Parallel Robots

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Identifiability of the Dynamic Parameters of a Class of Parallel Robots in the Presence of Measurement Noise and Modeling Discrepancy

Journal Title, Volume, Page: 
Mechanics Based Design of Structures and Machines: An International Journal Volume 36, Issue 4, 2008
Year of Publication: 
2008
Authors: 
Miguel Díaz-Rodríguez
Departamento de Tecnología y Diseño, Facultad de Ingeniería, Universidad de Los Andes, Mérida, Venezuela
Vicente Mata
Departamento de Ingeniería Mecánica y Materiales, Universidad Politécnica de Valencia, Valencia, España
Nidal Farhat
Departamento de Ingeniería Mecánica y Materiales, Universidad Politécnica de Valencia, Valencia, España
Current Affiliation: 
Department of Mechanical Engineering, Faculty of Engineering, An-Najah National University, Nablus, P.O. Box 7, Palestine
Sebastian Provenzano
Departamento de Tecnología y Diseño, Facultad de Ingeniería, Universidad de Los Andes, Mérida, Venezuela
Preferred Abstract (Original): 
Advanced model based control schemes and the solution of the direct dynamic problem requires accurate knowledge of the dynamic parameters of robotic systems, mainly the inertial properties of the links and the friction parameters at the kinematic joints. A well known and a very useful tool for their determination is through a dynamic identification process. Normally, in this process, only a subset of the dynamic parameters of a robot, known as “base parameters”, can be identified. When parameter identification is performed experimentally, not all the aspects of the robot can be modeled in detail. Moreover, measurement variables are affected by noise. These sources of error lead to the fact that not all the base parameters can be properly identified. Therefore, in this paper, the identifiability of the dynamic parameters of a class of parallel robot, in the presence of noise in measurement and discrepancy in modeling, is addressed. The analysis is carried out by means of a simulated robot and over an actual parallel 3-RPS robot.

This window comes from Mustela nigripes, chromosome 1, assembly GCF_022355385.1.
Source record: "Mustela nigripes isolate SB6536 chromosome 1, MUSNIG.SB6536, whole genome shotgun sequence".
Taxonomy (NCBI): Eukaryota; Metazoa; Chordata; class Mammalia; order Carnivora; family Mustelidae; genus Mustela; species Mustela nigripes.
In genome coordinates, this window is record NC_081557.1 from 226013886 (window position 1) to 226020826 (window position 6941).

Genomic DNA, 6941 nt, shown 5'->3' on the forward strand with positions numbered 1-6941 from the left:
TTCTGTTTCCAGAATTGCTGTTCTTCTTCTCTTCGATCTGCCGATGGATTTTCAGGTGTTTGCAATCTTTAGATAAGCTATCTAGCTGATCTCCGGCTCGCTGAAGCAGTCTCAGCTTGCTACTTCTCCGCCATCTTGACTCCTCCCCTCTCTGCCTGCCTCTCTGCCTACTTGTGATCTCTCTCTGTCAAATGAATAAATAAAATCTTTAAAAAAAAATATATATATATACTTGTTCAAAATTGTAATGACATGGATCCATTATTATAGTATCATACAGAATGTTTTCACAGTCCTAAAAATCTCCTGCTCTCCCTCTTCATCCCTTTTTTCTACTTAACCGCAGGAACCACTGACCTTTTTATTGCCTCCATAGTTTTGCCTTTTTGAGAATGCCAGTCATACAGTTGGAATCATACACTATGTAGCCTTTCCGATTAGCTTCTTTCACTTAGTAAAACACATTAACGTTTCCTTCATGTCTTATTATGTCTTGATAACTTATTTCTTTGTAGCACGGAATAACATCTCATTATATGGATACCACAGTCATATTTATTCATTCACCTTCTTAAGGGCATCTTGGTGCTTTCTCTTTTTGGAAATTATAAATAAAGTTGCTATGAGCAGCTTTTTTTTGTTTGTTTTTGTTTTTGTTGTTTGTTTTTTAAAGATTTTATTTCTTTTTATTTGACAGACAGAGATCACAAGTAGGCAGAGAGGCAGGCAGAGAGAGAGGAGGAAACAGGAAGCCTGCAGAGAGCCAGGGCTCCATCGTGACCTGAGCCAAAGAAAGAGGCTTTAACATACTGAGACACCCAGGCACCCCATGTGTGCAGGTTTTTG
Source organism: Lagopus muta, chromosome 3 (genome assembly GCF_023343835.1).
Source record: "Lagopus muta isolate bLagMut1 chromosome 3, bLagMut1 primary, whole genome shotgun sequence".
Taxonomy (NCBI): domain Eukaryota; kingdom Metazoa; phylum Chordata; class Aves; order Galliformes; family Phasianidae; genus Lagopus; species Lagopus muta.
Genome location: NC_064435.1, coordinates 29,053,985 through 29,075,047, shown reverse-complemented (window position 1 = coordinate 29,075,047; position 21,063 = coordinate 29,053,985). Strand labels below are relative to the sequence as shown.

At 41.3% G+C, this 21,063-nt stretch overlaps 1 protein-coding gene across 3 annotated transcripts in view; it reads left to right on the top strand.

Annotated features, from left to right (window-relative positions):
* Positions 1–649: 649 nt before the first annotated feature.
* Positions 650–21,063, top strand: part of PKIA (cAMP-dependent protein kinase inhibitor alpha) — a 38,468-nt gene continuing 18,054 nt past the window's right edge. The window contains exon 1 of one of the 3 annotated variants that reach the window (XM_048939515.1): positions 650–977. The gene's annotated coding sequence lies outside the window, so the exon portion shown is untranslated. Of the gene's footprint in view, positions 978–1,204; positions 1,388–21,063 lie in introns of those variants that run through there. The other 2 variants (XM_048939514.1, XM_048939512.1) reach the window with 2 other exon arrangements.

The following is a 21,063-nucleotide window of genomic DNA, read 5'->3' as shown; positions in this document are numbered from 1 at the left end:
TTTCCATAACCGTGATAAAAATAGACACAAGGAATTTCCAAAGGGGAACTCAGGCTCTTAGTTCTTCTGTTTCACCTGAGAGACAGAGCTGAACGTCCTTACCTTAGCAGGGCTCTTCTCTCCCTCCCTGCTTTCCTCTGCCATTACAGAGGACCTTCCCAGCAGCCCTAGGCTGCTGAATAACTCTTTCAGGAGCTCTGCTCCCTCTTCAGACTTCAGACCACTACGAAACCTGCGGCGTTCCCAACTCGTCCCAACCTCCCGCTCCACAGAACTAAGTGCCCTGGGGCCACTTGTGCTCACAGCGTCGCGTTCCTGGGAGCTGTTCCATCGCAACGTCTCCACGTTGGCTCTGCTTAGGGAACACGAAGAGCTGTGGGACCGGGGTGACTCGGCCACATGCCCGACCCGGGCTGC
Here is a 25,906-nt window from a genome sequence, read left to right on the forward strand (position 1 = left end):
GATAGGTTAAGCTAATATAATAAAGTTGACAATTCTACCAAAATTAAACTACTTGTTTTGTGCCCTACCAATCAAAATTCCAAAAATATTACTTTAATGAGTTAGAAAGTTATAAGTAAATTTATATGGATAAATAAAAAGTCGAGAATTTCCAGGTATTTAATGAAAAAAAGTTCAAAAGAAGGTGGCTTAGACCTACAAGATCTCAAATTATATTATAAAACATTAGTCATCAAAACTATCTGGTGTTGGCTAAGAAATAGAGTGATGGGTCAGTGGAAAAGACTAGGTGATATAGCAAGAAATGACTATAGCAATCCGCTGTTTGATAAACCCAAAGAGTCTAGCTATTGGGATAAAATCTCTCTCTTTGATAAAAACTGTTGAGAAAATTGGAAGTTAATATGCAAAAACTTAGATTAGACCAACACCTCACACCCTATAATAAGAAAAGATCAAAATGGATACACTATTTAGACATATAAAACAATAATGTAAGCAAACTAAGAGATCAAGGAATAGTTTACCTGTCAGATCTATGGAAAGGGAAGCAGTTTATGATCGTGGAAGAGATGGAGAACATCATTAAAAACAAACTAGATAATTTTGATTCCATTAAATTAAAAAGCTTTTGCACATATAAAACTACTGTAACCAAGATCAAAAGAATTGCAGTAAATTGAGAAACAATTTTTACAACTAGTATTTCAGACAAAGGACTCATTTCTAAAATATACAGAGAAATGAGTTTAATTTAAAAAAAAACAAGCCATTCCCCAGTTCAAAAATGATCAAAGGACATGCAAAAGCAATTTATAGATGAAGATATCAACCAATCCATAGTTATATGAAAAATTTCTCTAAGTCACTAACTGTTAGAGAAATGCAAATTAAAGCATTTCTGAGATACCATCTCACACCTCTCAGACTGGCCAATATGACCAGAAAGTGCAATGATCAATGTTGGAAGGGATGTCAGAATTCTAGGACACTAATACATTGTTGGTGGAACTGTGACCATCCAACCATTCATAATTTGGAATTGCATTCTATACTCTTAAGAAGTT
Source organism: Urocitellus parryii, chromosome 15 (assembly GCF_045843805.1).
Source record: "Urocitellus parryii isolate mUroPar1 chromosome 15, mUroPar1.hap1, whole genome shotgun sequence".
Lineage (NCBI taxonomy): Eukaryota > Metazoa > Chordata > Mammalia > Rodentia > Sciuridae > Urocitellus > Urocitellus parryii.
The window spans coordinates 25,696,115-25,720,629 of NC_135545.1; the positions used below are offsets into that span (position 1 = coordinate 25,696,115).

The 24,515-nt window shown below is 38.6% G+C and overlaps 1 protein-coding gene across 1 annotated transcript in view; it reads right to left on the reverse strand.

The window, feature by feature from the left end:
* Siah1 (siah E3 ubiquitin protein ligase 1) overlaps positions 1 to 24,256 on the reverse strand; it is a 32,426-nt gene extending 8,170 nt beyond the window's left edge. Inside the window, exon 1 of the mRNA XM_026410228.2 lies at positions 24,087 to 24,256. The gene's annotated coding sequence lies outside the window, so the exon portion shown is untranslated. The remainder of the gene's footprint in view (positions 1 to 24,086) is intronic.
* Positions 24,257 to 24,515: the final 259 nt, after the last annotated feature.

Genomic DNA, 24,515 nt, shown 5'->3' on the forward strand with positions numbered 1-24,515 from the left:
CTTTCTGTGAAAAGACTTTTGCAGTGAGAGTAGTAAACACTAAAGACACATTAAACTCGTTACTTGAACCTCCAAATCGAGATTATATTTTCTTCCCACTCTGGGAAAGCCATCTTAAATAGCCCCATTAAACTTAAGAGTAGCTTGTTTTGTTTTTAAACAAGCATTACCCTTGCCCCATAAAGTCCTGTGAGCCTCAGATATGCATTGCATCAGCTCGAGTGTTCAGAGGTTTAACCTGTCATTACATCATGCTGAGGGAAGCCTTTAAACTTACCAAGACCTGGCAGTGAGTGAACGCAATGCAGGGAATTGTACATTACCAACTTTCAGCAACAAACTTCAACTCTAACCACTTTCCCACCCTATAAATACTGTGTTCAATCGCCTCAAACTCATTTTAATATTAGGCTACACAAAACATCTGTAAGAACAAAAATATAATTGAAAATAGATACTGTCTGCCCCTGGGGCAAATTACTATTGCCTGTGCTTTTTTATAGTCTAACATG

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Dynamic Simulation of a Parallel Robot: Coulomb Friction And Stick–Slip In Robot Joints

Journal Title, Volume, Page: 
Robotica, Volume 28, Issue 01, January 2010, pp 35-45